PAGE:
What I Learned When My Husband Got Sick With Coronavirus

I am texting the doctor. I am texting T’s five siblings on a group chat, texting my parents and my brother, texting T’s business partner and employees and his dearest friends and mine, in loops and loops, with hearts and thankful prayer-hands emoji. He is too exhausted, too weak, to answer all the missives winging to him at all hours. “Don’t sugarcoat it for my family,” he tells me. He has asked for the gray sweater that was his father’s, that his father wore when he was alive. He will not take it off.

It’s as if we are in a time warp, in which we have accelerated at 1½ time speed, while everyone around us remains in the present — already the past to us — and they, blissfully, unconsciously, go about their ordinary lives, experiencing the growing news, the more urgent advisories and directives, as a vast communal experience, sharing posts and memes about cabin fever, about home-schooling, about social distancing, about how hard it all is, while we’re living in our makeshift sick ward, living in what will soon be the present for more and more of them. “I took out the kitty litter,” CK says, “and I saw some people standing on the corner, and I was like, I want to see strangers! And then I heard them saying: ‘It’s actually been really nice. It’s been a chance to connect as a family.’ And I was like, No, actually, I don’t want to see strangers, and I came back in.”

CK and I confine ourselves to the half bathroom, the one with the litter box, which she is now in charge of. Over the past days and days, drifty, dreamy CK has become my chief assistant on my nursing/housekeeping/kitchen rotations, feeding the cat and cleaning the litter box, folding laundry, preparing T’s small meals, washing dishes and pots, coordinating with me in a complicated choreography when I come out of the sickroom holding dishes so we can get them into the dishwasher without my touching the handles or having to wash my dry, raw hands even more. “I feel like we’re talking to each other more like equals now,” she says. She is right.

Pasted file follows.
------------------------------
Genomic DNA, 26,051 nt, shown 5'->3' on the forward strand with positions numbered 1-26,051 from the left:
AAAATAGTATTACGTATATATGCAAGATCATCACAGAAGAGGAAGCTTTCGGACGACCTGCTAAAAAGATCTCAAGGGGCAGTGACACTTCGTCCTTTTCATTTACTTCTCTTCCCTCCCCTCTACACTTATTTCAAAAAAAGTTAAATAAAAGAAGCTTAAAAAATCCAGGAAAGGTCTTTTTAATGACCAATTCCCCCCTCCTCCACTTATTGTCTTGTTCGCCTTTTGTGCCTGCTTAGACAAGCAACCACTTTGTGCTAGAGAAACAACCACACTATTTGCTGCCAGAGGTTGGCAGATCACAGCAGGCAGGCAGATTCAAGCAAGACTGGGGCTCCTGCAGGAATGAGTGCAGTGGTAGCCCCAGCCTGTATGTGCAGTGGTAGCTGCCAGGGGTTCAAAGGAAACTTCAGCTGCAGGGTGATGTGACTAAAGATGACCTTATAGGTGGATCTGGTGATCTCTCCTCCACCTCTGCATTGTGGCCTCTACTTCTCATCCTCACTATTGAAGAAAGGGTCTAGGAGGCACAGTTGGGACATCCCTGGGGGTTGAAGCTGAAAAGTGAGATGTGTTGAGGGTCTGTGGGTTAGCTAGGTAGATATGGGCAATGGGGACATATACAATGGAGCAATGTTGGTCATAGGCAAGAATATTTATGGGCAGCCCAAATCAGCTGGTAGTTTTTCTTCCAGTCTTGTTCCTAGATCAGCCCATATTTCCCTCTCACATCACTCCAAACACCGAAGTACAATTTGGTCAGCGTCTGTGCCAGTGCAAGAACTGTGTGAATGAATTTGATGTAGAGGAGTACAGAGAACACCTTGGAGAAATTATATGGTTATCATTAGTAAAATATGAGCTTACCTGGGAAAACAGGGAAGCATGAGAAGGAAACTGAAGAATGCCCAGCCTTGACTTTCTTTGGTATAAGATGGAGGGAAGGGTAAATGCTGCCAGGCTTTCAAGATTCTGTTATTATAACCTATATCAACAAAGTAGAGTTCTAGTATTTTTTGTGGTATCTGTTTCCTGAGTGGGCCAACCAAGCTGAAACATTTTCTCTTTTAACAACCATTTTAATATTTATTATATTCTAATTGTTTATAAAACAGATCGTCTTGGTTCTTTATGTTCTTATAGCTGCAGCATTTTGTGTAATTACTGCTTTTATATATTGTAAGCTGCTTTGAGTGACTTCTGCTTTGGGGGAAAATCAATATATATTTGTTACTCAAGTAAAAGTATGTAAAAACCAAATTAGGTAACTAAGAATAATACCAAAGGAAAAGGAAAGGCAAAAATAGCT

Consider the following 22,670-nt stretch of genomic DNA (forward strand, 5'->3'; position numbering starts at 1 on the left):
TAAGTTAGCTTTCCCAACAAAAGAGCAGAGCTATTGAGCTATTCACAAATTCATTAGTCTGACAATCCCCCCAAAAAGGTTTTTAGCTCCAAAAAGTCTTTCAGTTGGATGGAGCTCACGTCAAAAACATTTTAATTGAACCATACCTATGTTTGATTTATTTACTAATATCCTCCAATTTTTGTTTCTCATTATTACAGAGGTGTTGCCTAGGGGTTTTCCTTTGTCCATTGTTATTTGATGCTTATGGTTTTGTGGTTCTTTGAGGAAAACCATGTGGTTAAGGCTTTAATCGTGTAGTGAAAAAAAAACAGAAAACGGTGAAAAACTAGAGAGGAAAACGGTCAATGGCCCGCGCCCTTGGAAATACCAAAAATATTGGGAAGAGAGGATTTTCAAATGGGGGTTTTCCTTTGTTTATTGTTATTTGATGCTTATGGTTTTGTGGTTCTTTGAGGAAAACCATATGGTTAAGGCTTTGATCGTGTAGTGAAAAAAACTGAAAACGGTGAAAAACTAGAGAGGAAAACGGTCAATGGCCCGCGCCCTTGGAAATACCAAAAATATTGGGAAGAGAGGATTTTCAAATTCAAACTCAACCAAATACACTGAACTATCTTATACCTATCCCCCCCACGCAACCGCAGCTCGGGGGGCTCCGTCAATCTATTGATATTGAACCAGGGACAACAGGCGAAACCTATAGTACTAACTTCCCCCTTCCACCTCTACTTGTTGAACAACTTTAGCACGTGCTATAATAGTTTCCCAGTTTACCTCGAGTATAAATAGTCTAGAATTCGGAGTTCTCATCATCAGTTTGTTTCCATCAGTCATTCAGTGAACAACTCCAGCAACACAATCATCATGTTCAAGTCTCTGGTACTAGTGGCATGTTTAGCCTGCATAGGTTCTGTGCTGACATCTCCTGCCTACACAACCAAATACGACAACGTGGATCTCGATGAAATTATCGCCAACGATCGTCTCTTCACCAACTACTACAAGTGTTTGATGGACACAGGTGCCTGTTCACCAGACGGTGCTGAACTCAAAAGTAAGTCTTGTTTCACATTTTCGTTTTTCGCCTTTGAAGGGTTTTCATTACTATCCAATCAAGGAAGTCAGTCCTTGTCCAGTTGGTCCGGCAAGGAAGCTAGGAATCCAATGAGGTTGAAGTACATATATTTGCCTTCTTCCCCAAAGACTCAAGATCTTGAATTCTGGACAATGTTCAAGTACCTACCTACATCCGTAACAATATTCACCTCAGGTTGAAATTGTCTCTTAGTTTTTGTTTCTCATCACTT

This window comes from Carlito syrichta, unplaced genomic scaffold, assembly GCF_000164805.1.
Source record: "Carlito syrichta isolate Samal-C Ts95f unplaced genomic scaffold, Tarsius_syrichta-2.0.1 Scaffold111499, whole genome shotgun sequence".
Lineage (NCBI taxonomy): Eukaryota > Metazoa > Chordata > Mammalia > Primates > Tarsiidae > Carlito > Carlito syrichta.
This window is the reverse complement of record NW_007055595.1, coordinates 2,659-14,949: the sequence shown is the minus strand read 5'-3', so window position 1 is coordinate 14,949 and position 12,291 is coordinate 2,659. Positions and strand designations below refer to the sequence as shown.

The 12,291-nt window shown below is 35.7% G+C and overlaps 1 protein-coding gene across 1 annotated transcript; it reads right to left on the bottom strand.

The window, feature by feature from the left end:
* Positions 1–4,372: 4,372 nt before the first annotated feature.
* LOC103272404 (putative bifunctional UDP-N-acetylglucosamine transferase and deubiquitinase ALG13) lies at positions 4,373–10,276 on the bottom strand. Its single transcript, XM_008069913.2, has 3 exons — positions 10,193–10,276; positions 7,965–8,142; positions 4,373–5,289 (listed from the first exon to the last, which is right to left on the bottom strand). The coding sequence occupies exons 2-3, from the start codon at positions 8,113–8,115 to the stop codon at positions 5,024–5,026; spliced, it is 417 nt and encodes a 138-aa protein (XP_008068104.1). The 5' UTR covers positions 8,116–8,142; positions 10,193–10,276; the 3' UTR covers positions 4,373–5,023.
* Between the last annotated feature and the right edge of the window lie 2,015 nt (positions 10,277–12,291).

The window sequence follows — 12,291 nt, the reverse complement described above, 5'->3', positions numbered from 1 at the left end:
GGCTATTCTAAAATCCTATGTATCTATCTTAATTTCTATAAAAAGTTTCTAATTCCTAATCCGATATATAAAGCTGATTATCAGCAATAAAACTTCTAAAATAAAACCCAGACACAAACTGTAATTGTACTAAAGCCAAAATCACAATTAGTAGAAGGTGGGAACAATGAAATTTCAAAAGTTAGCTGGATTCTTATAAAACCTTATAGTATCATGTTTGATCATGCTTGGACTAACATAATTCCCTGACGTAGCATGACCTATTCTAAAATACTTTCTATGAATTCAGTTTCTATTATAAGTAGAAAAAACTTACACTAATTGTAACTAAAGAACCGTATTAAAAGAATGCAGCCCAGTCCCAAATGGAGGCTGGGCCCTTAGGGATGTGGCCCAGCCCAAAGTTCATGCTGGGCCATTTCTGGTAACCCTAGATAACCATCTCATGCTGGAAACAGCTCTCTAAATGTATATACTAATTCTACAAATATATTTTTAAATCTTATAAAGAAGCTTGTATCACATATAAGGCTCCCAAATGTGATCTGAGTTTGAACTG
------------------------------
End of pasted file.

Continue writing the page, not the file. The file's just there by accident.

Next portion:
I am consumed with trying to keep us safe. I wipe down the doorknobs, the light switches, the faucets, the handles, the counters with disinfectant. I swab my phone with alcohol. I throw the day’s hoodie into the laundry at night as if it were my scrubs. I wash all our towels, again and again. When CK wants to shower, I wipe down the whole main bathroom — where T refills his water cup, where he has had diarrhea, where he coughs and spits out phlegm — with bleach, take out T’s washcloth, towels and bathmat and replace them with clean ones, telling CK to try not to touch anything, to shower and go right back to her room. Then I do the same. If T needs to use the bathroom before we’re ready to shower, I do the whole bleach routine again before we go in. Twice, in the first week of the illness, I eased him into an Epsom-salt bath. But not since then. He is too weak. It would be too much. There is no way. When he shuffles down the hall from the bedroom to the bathroom, he lists against the wall. He splashes water on his face in the bathroom, and that has to be enough.

I run through possibilities. I’m not so worried about CK getting sick. I can nurse her too. It’s if I get sick. I show her how to do more things, where things go, what to remember, what to do if — What if T is hospitalized? What if I am? Could a 16-year-old be left to fend for herself at home, alone? How would she get what she needed? Could she do it? For how long?


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